Colyton students get to grips with rocket science
- Credit: Archant
High fliers present their ideas for a water-powered craft at UK STEM finals
Young scientists from Colyton Grammar School marked British Science Week by presenting new ideas for an energy efficient water-powered rocket.
Two teams of students competed against schools from around the UK in BP’s Ultimate STEM (science, technology, engineering and math) Challenge final at the Science Museum, in London, presenting their ideas to a panel of expert judges.
The students were invited to use their creativity to identify and design an efficient solution to one of three real-world challenges: Rescue Rockets, Future Flight or Auto Arms.
The youngsters worked in groups of two to four at a STEM club, in class or as an independent project, before submitting their project via PowerPoint or YouTube.
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STEM ambassadors were available to guide and inspire students as they took on the challenge.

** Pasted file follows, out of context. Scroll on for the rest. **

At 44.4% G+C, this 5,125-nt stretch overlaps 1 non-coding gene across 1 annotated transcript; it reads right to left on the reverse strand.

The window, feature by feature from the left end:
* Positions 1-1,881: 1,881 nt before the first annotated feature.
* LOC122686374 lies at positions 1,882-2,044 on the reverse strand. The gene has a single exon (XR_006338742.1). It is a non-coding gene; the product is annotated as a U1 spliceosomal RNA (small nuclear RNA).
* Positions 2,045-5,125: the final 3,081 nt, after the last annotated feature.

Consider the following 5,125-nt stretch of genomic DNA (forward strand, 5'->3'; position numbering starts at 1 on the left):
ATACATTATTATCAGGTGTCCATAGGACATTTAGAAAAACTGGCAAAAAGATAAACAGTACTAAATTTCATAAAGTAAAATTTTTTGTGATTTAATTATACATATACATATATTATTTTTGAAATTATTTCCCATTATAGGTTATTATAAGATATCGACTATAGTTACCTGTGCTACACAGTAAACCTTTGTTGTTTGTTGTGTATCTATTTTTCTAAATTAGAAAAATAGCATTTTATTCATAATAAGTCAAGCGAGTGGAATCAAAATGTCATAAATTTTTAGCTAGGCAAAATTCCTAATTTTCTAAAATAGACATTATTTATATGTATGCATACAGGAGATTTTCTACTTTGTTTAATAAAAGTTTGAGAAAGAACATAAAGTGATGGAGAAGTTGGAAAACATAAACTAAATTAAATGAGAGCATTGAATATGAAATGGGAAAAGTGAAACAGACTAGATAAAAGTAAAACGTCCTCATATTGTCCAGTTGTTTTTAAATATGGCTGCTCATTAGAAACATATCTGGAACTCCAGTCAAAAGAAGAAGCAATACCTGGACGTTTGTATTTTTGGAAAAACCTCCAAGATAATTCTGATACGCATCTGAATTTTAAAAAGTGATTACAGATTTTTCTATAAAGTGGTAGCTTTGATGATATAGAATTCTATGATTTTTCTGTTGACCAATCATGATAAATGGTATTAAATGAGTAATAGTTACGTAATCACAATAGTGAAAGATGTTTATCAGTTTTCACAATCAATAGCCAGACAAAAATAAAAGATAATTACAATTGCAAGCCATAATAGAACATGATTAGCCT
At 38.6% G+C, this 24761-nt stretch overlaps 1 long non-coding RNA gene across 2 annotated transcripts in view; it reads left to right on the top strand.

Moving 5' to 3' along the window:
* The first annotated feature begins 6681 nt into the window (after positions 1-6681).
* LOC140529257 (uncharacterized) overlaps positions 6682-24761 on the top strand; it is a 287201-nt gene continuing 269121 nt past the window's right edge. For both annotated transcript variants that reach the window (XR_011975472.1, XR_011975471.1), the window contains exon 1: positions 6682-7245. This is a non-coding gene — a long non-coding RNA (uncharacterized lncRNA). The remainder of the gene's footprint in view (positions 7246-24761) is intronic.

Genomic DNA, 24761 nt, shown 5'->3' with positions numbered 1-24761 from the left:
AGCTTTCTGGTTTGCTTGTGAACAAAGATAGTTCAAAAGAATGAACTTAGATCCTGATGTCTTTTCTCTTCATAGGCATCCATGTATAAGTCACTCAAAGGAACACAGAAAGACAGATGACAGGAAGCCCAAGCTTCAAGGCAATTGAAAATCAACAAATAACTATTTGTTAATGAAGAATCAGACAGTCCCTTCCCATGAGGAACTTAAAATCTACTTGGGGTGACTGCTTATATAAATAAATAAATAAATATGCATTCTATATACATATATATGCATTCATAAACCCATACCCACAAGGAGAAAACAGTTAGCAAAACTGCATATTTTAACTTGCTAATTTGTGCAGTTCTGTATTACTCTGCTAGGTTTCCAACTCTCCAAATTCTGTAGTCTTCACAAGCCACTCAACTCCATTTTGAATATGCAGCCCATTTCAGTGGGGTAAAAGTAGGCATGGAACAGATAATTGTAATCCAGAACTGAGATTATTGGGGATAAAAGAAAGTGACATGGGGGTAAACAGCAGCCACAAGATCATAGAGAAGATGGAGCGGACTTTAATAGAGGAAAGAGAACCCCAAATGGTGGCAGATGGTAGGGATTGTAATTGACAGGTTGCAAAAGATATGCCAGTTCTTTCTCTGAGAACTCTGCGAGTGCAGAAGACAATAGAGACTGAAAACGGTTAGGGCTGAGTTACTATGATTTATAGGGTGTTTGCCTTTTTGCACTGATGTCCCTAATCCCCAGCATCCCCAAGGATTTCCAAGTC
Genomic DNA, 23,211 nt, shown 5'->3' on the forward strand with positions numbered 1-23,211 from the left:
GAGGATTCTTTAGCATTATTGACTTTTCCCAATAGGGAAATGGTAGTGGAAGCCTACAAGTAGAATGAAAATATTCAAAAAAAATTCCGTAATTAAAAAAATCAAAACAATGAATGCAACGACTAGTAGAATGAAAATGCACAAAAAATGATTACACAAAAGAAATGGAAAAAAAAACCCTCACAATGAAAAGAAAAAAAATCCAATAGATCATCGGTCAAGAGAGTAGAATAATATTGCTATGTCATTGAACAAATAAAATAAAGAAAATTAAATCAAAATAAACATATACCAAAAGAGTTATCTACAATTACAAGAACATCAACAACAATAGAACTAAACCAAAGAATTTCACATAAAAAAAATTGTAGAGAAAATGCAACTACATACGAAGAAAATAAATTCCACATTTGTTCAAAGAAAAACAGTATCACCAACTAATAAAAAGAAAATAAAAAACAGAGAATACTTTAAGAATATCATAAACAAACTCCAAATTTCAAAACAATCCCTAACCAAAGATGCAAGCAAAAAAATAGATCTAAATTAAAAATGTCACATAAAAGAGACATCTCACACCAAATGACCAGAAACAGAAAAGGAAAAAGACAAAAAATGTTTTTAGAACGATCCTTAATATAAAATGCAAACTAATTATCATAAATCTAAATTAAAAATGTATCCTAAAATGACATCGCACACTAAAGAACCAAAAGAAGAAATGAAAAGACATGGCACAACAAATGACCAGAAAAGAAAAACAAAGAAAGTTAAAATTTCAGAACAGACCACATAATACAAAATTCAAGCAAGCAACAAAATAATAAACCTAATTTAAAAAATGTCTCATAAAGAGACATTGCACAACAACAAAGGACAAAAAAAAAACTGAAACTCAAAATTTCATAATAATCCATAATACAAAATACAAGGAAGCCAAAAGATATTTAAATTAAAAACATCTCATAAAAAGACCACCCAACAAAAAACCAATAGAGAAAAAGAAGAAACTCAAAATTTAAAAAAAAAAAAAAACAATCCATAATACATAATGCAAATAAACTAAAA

The competition’s ultimate winner was Bredon Hill Academy in Evesham, Worcestershire.
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Philip Lynch, physics teacher at Colyton Grammar School, said:
“These students were friends to begin with, but they have learnt to share responsibilities for recording, storing and analysing their data, producing presentations and manager their time. It’s great to see their team working skills develop even further.”
One member of Colyton’s finalist teams said: “We love technology and being practical, so we all enjoyed developing practical skills that we hope to apply to our future projects. The opportunity to create a final design really stretched our imaginations.”
Ian Duffy, community development manager for BP in the UK said: “BP has been committed to STEM education for over 45 years and in the past five years we’ve reached an estimated 2.8 million students in the UK. The BP Ultimate STEM Challenge presents young people with new and exciting ways to engage with STEM and use real-world application of science and maths. By helping young people to understand the relevance of STEM subjects and careers to their own lives we hope to encourage them to pursue STEM studies now and into the future.”